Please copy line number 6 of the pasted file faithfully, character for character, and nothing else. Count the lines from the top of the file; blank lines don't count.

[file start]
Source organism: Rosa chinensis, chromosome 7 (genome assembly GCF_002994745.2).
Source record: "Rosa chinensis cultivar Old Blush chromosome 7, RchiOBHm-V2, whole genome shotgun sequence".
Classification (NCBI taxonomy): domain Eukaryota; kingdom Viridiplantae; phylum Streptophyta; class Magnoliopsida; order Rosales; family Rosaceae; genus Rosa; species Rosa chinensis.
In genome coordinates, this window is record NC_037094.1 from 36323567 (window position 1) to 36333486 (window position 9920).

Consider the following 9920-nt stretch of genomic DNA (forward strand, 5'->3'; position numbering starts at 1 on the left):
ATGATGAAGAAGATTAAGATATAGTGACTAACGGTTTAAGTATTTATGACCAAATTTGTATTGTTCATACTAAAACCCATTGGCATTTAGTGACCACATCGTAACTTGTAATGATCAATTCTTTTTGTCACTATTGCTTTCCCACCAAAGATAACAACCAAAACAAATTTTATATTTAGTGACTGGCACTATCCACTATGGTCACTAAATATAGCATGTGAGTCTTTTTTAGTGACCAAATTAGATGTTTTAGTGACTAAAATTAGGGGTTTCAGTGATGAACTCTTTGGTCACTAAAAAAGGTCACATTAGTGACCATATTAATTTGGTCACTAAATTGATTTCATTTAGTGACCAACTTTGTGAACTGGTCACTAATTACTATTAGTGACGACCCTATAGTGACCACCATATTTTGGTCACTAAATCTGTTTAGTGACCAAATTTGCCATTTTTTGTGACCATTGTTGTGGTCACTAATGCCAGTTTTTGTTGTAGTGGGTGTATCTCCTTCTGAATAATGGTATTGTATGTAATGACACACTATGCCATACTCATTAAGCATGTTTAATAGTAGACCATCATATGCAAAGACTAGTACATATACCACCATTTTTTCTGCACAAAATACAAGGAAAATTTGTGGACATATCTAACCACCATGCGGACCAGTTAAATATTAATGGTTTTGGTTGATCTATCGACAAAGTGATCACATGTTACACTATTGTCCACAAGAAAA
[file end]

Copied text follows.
ATGATGAAGAAGATTAAGATATAGTGACTAACGGTTTAAGTATTTATGACCAAATTTGTATTGTTCATACTAAAACCCATTGGCATTTAGTGACCACATCGTAACTTGTAATGATCAATTCTTTTTGTCACTATTGCTTTCCCACCAAAGATAACAACCAAAACAAATTTTATATTTAGTGACTGGCACTATCCACTATGGTCACTAAATATAGCATGTGAGTCTTTTTTAGTGACCAAATTAGATGTTTTAGTGACTAAAATTAGGGGTTTCAGTGATGAACTCTTTGGTCACTAAAAAAGGTCACATTAGTGACCATATTAATTTGGTCACTAAATTGATTTCATTTAGTGACCAACTTTGTGAACTGGTCACTAATTACTATTAGTGACGACCCTATAGTGACCACCATATTTTGGTCACTAAATCTGTTTAGTGACCAAATTTGCCATTTTTTGTGACCATTGTTGTGGTCACTAATGCCAGTTTTTGTTGTAGTGGGTGTATCTCCTTCTGAATAATGGTATTGTATGTAATGACACACTATGCCATACTCATTAAGCATGTTTAATAGTAGACCATCATATGCAAAGACTAGTACATATACCACCATTTTTTCTGCACAAAATACAAGGAAAATTTGTGGACATATCTAACCACCATGCGGACCAGTTAAATATTAATGGTTTTGGTTGATCTATCGACAAAGTGATCACATGTTACACTATTGTCCACAAGAAAA